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⭐ Official Review Carpenters Royal Philharmonic Review and Comments Thread

How would you rate Carpenters with the Royal Philharmonic Orchestra?

  • ⁕⁕⁕⁕⁕ (Best)

    Votes: 32 35.2%
  • ⁕⁕⁕⁕

    Votes: 42 46.2%
  • ⁕⁕⁕ (Average)

    Votes: 14 15.4%
  • ⁕⁕

    Votes: 1 1.1%
  • ⁕ (Worst)

    Votes: 1 1.1%
  • Did not listen to this album yet

    Votes: 1 1.1%

  • Total voters
    91

Rudy

¡Que siga la fiesta!
Staff member
Site Admin
.... The digital tape recorder had a tendency to cut off all sounds very sharply, leaving little in the way of lingering notes or delay. This gave the recordings a very dry and cold sound ....
This is a classic example of lower resolution digital--the reverb trails and quieter decays on notes (aka the "lingering notes or delay") get lost in the dither due to distortion. I first realized how bad CD sound was when I listened to the first A&M CD release of Synchronicity (The Police) over headphones, way back in the mid 80s. When "Tea In The Sahara" faded out, the last half of the faded-out ending of the song faded away into a fuzzy distortion--there simply isn't enough resolution there to handle it. That is part of the reason I try to buy music in hi-res these days (and also why I had to spend a small fortune to buy a DAC that would make CD-resolution digital listenable to me).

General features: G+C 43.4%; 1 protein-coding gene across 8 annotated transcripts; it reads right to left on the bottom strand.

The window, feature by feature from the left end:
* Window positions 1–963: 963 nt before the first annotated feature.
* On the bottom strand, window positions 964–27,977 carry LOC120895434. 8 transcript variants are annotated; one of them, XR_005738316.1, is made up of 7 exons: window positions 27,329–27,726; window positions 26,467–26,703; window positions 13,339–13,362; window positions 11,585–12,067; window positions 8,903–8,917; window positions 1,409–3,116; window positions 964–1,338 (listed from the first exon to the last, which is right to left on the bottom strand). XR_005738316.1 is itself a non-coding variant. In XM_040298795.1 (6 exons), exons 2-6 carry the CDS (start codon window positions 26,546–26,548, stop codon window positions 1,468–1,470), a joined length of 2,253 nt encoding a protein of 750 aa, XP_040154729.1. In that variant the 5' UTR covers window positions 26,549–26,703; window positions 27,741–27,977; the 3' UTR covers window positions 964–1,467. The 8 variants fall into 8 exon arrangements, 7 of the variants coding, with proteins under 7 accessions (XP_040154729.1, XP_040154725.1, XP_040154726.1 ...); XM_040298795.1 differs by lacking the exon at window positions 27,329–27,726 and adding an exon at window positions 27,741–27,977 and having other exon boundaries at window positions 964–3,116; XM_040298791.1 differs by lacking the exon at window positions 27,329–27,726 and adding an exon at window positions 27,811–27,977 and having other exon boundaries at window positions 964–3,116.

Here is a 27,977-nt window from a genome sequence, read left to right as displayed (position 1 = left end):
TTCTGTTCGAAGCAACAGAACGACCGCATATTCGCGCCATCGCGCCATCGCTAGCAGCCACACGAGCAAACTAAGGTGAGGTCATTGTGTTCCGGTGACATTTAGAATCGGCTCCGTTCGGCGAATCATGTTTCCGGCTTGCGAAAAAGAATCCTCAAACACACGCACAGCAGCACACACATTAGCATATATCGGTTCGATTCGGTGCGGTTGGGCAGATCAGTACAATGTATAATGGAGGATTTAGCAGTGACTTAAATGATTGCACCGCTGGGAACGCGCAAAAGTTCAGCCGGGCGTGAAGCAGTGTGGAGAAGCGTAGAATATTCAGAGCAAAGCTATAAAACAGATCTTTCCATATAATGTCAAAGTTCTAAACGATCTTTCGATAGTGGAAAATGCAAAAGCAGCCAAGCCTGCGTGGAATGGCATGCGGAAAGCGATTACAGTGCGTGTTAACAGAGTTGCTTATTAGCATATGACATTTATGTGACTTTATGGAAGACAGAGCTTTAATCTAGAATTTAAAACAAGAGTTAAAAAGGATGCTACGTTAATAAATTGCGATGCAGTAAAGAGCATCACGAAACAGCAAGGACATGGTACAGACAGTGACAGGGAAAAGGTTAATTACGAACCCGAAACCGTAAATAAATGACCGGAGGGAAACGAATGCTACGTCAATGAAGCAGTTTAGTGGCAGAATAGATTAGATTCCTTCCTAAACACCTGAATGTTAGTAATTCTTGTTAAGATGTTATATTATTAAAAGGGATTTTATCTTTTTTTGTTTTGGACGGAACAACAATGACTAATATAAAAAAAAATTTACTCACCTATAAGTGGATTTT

Studios these days use 24-bit/96kHz as a standard for a reason--not only the resolution for recording/playback, but also because any manipulation done in digital (even a level adjustment) causes rounding errors which leads to distortion when many digital operations are applied in a row. Digital equipment was crude back then. And engineers knew it. The advantages of low noise and stable pitch were offset by the sonic limitations, and they had to find ways to overcome it to make the end product listenable. I know of a few digital multitrack albums from the 80s that have always had a very harsh sound to them. Very typical of the era.
 

Martin Medrano

Well-Known Member